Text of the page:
Zombos Says: Good
In director Edward Douglas' The Dead Matter, the power of a scarab-shaped amulet brings back the dead. For Vellich (Andrew Divoff), a vampire who desires to control the dead, the amulet means power; for Gretchen (Sean Serino), it's like the monkey's paw that grants wishes, and her one wish is to bring her dead brother back to life. Two vampire hunters, McCallister (Jason Carter ofBabylon 5) and Pym (Bryan Van Camp get caught in the middle of these desires.
Vellich is an old world vampire, more traditional in his ways, with flowing long white hair and a strong taste for human blood. He's not the Twilight kind (okay, except for the flowing long hair) and his patience is short, demonstrated when he rips the jaw off another vampire's face. Nice touches of gore like this are added here and there, and, possibly due to the presence of Tom Savini (he plays the vampiric druglord Sebed) they blend with the action instead of the action stopping to admire them. A few CGI effects are also added, but at this budget they are at the level of an 80s to 90s movie's effects. This doesn't hurt The Dead Matter, but to Tony Demci's pacing and plot that pits vampires Sebed and Vellich against each other for possession of the amulet, complicated by sibling love mixed with guilt: Gretchen blames herself for her brother's death.
Eerie spook show CGI effects enhance a late night seance in the forest when Gretchen and her wiccan girlfriend Jill (C. B. Spencer) convince their skeptical boyfriends to join them. Gretchen hopes to contact her brother. She contacts something else as the amulet beckons from where it was left hidden from Vellich by a dying Pym. While McCallister searches for it, Gretchen discovers it can raise the dead when Pym's ambulatory body shows up unexpectedly. He's more like a traditional zombie, not the brain-eating or body parts kind. Souless, unable to feel or think, or even move without Gretchen directing him through the amulet, he becomes her surrogate brother. She has him 'eating' ice cream and doing other things she and her brother enjoyed doing, like riding a carousel. It's filmed not so much tongue in cheek, but with a macabre sense of humor and sadness. She thinks she's found a way to reunite with her brother, but Pym's bodily shell is telling her otherwise.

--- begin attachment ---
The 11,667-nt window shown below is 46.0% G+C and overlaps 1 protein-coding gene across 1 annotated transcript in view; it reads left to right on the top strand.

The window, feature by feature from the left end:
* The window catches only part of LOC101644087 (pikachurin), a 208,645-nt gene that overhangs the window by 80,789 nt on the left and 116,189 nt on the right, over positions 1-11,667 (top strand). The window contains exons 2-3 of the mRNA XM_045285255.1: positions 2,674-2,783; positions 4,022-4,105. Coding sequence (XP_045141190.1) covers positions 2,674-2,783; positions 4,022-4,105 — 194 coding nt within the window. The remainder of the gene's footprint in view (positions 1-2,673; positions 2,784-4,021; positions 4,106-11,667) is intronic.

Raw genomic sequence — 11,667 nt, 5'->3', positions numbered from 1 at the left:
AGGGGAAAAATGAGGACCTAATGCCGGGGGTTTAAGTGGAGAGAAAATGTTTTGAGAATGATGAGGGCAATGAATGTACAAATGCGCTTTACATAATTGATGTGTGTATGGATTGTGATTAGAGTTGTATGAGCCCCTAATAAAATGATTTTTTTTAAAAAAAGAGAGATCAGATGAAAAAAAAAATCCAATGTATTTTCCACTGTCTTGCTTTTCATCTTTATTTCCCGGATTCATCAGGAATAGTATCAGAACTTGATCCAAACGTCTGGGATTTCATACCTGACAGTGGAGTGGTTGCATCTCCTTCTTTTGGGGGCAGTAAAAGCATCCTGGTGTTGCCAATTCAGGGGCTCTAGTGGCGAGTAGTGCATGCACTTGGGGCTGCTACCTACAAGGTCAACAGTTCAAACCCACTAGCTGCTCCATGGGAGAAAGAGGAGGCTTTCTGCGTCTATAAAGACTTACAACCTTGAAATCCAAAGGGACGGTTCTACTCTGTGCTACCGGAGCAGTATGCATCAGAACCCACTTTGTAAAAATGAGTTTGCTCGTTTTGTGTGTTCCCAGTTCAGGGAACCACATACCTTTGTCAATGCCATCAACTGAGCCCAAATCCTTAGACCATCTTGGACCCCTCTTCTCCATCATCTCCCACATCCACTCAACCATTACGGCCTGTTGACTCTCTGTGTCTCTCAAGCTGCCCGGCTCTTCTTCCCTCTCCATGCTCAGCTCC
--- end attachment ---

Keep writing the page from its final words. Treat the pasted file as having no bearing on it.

Her friends try to persuade her to give up the amulet and her ultimate goal, but she hangs an air freshener around Pym's neck, tidies him up a bit, and continues working on raising her brother from the grave. Serino's acting falls short during all this. She's too soft when she needs to be firm, and too rational when she needs to be irresponsible. Bryan Van Camp's Simon Garth-styled zombie is fun to watch and ironically gives life to her scenes with him. He simply is. No emotion, no motion unless asked for, no intellect; stillness that shows he's just an empty shell. His utter silence is creepy as hell. McCallister tracks the amulet to Gretchen, but so does Vellich. By this time, the scarab-shaped relic has become a part of her, and the demonic presence in the amulet takes over, calling the dead to it. Moody scenes of the dead rising and shambling to the summons are done with restraint, showing atmosphere over carnage. The climax brings everyone, living or dead, back to the forest.
Carter dresses and acts the way you would expect a vampire hunter to, and Divoff as Vellich is vile enough to provide a sinister Gothic presence, aided by his abilities to turn into a dark cloud, or appear as someone else. Tom Savini's Sebed chews up the scenery with gusto. He pushes a drug that replaces a vampire's need for blood, but it's addictive. It's the new way, he tells Vellich. Maybe he's a fan of True Blood, too.
Count Gore De Vol has a cameo in a bizarre nightmare sequence. You won't recognize him without his makeup.
This straight to DVD 3-disc deluxe edition--the movie and two music discs, the soundtrack and Midnight Syndicate's best of compilation-- is a well thought out treat for Halloween, or really anytime the mood strikes you.
A copy of The Dead Matter was provided for this review.